Review: Music Saves My Soul by Xaisongkham Induangchanthy @Seashorts



Sitting through this film, I have the urge to stand up from my seat, reach through the screen and give Mrs Khamlek a big hug if she'd let me. Baring her soul to the world and sharing her voice through song, the title of this film holds onto the essence of the journey shown. 

Music Saves My Soul by Xaisongkham Induangchanthy follows the milestones and events of Mrs Khamlek's life in Laos. Working as a housekeeper in the day and a singer by night, she shares her life with honesty and no frills. Xaisongkham shares, "Few years ago, I conducted a workshop for local authorities in Luang Prabang on how to use a video camera to document intangible cultural heritage. Mrs Khamlek was one of the people we interviewed. That’s how I met her. Upon hearing her singing voice and a little bit of her background, immediately I was drawn to her and thought that I would one day do a documentary about her."

Initially, he was keen to interview several female performers in Luang Prabang and document their lives, different traditional styles of music and singing. However, the concept eventually evolved into featuring a more personal side of things as well. "When I got to know them, especially Mrs Khamlek, I found that their personal stories were more interesting," he reveals. 

The personal stories certainly serve as an anchor for the film, with the singing an artistic expression and release from the daily tensions of wanting to do better than just survive. Heartbreaking from the hardship and tragedies that occured, it is her strength and passion for singing that really strikes you. Joy radiates from her face when she talks about singing and how calm envelops her while she performs, while also sharing the inconveniences of performance as well. After all, no situation is ever a bed of roses. 

One scene that sticks with me will be her performance at a local temple. Floral decorations are up while people dance cheerfully in their traditional garb. Musicians play their instruments with ease, while Mrs Khamlek and her male singing partner take their place on a platform. Her hand caresses the fresh flowers placed in front of her, a ritual and a blessing to give her the words to sing, before having the same hand touch her face and hair. The entire atmosphere at the temple is lively and everyone is brought together in this sacred place. 

"A temple is a centre of communities. It is where important ceremonies and fairs are held; where people come to cerebrate, make merits, ask for good health and prosperity, and so on. The temple fairs are usually held on special occasions such as at the end of Buddhist lent when rice is harvested. So it is a joyous time to celebrate and make merits. Games and performances are important part of the fairs. People come and enjoy them. Young people will meet and court," Xaisongkham shares some insights of the temples' significance in Laos. 



The level of details speak for themselves in this film, especially for Mrs Khamlek's transformation from housekeeper to singer. From her dress to her make up, the gradual visual change is interesting to witness how these subtleties add up to a new perspective of seeing her. A ritual in itself, the intimacy of this process is captured well on film and precious glimpses into her personal space is granted to the audience.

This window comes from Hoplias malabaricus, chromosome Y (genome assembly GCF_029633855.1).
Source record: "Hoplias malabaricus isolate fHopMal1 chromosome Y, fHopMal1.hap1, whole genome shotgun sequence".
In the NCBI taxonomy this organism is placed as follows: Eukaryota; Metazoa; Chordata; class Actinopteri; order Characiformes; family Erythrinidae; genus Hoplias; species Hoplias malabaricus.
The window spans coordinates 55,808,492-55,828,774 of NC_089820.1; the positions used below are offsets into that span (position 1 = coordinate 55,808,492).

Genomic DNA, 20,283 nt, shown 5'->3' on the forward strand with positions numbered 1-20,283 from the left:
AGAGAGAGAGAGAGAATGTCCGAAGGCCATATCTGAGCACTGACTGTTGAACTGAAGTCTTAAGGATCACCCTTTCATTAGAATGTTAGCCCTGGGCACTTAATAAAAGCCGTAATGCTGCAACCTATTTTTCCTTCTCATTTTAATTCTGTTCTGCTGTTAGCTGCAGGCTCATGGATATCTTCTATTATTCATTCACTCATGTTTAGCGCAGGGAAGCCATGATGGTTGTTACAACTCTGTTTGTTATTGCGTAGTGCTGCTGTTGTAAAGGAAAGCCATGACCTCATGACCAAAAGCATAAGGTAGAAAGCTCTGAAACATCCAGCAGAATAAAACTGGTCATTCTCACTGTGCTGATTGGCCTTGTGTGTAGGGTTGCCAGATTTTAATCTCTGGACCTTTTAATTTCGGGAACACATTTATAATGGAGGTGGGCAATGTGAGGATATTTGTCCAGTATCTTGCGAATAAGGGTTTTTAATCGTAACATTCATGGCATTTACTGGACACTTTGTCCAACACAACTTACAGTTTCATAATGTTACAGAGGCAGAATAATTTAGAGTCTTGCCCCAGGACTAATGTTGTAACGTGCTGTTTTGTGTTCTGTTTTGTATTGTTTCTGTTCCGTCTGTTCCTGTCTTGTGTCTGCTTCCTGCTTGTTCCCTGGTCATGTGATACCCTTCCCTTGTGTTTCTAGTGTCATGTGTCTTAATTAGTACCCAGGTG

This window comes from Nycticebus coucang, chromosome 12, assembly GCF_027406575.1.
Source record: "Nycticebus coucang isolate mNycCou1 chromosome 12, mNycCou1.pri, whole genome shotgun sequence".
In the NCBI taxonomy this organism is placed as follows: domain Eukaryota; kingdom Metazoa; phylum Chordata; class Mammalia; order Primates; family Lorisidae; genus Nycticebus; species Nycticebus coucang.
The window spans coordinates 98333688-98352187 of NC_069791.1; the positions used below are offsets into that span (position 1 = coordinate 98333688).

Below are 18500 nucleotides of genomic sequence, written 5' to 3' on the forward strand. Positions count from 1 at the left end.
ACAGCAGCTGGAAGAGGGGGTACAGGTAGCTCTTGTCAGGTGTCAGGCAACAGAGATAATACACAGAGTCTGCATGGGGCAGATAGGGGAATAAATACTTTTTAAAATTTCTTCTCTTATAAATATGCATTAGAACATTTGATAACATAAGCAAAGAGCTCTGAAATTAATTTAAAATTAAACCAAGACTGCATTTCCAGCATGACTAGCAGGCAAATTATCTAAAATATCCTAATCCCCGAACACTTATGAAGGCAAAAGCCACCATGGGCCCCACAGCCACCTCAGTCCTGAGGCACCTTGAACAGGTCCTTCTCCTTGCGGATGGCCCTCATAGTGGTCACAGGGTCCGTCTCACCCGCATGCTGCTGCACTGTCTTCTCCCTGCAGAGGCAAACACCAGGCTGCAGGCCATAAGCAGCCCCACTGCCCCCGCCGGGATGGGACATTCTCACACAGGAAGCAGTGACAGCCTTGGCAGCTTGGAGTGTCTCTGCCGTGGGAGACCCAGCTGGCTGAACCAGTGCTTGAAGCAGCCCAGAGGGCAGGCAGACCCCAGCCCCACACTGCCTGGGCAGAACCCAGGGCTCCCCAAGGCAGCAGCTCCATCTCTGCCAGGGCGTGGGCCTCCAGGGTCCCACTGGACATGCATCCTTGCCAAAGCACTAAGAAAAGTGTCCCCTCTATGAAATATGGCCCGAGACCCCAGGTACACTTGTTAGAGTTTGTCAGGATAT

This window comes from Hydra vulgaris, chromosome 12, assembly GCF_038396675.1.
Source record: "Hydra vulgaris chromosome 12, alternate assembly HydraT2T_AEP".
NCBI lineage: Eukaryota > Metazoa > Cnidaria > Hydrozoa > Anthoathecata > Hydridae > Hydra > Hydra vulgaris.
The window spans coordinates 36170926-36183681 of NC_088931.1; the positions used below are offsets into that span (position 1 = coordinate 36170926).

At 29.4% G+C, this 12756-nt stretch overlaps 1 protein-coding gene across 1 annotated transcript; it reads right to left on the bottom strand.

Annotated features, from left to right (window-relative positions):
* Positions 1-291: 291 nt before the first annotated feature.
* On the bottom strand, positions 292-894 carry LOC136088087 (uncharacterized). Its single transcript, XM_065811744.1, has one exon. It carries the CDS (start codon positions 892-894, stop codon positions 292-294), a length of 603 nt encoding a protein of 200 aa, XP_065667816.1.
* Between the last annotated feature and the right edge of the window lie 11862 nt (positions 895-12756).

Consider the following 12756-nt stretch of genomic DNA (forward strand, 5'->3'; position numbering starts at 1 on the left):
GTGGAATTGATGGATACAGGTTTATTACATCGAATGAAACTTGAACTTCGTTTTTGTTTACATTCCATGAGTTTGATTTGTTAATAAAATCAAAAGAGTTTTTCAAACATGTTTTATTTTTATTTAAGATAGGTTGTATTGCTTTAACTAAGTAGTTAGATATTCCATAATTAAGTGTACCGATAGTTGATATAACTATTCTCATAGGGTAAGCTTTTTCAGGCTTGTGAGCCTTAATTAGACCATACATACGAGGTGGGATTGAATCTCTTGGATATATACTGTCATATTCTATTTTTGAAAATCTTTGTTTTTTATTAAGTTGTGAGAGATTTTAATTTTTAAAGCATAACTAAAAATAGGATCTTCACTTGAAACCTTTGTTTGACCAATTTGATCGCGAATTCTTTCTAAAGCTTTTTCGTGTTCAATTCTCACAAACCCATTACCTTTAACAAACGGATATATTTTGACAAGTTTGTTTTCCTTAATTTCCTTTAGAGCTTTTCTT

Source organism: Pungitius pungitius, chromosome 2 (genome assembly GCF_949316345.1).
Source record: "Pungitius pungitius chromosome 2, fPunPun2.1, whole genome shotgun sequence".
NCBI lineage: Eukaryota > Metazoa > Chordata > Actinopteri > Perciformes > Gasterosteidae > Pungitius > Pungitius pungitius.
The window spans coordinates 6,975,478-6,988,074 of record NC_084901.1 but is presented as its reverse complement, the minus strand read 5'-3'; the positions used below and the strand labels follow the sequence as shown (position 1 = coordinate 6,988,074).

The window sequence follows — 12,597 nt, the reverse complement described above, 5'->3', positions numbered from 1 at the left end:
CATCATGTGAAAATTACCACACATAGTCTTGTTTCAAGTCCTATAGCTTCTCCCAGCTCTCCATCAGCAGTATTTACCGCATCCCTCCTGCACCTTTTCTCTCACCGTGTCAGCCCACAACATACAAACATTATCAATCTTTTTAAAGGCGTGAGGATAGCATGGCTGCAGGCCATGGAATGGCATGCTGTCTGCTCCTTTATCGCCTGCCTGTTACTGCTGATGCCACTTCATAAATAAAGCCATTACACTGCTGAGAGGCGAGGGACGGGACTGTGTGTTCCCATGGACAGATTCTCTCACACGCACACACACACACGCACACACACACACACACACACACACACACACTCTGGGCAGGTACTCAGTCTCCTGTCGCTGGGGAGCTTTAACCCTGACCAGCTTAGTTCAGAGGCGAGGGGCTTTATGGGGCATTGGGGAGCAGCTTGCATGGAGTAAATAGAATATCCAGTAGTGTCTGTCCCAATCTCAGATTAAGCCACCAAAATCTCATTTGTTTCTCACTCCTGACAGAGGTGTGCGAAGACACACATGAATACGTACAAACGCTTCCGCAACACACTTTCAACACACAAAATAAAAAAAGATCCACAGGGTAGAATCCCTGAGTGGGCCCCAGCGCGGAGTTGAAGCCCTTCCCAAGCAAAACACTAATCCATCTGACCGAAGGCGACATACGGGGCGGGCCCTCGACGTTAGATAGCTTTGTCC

But for Xaisongkham, this film goes beyond Mrs Khamlek and her story. It is about documenting the art form while showing appreciation to the senior performers of these traditions. 

"‘Arn Nungseu’ is a style of  traditional singing that is unique to Luang Prabang and its neighbouring provinces. However, Lao people in general, hardly know about it. Currently, it seems access to lesser-known traditional music and performers, to listen to or learn from, is very limited. I want to document this style of music and share with a wider audience so they will know and treasure it. I also want to show respect and appreciation to seasoned performers who have so much to share. In Laos, senior performers, artists in different fields are often overlooked and under-appreciated. It would be a loss if we don’t document and promote them while they are still around and active. I hope that audiences, especially young Lao audiences, will appreciate their work and get inspired to come and learn from them."

On this note, though music and other art forms in Southeast Asia have played a bit part in tradition and culture, they are dying out as audience numbers begin to taper off and new interests are formed. What will happen if these forms are to die out in the future? 

He simply responds, "I think some will eventually die out in the future. Some will evolve and survive; its style and function will change. For example, the style of music heard in ‘Music Saves My Soul’ known as ‘Arn Nungseu’ (literally means ‘reading words with rhythm) used to be performed in the palace for royal family and for soldiers only. Now it can be formed anywhere as long as performers are hired. They can even perform for tourists. Some styles of singings used to be accompanied with few pieces of traditional music instruments. Now they can be performed with an electronic keyboard. Or some traditional styles of singings have turned into dance (listeners used to sit and listen. Now they can dance to it as well)."

And it is with this documentation in mind, with stories and art at the forefront, that Music Saves My Soul is made. 

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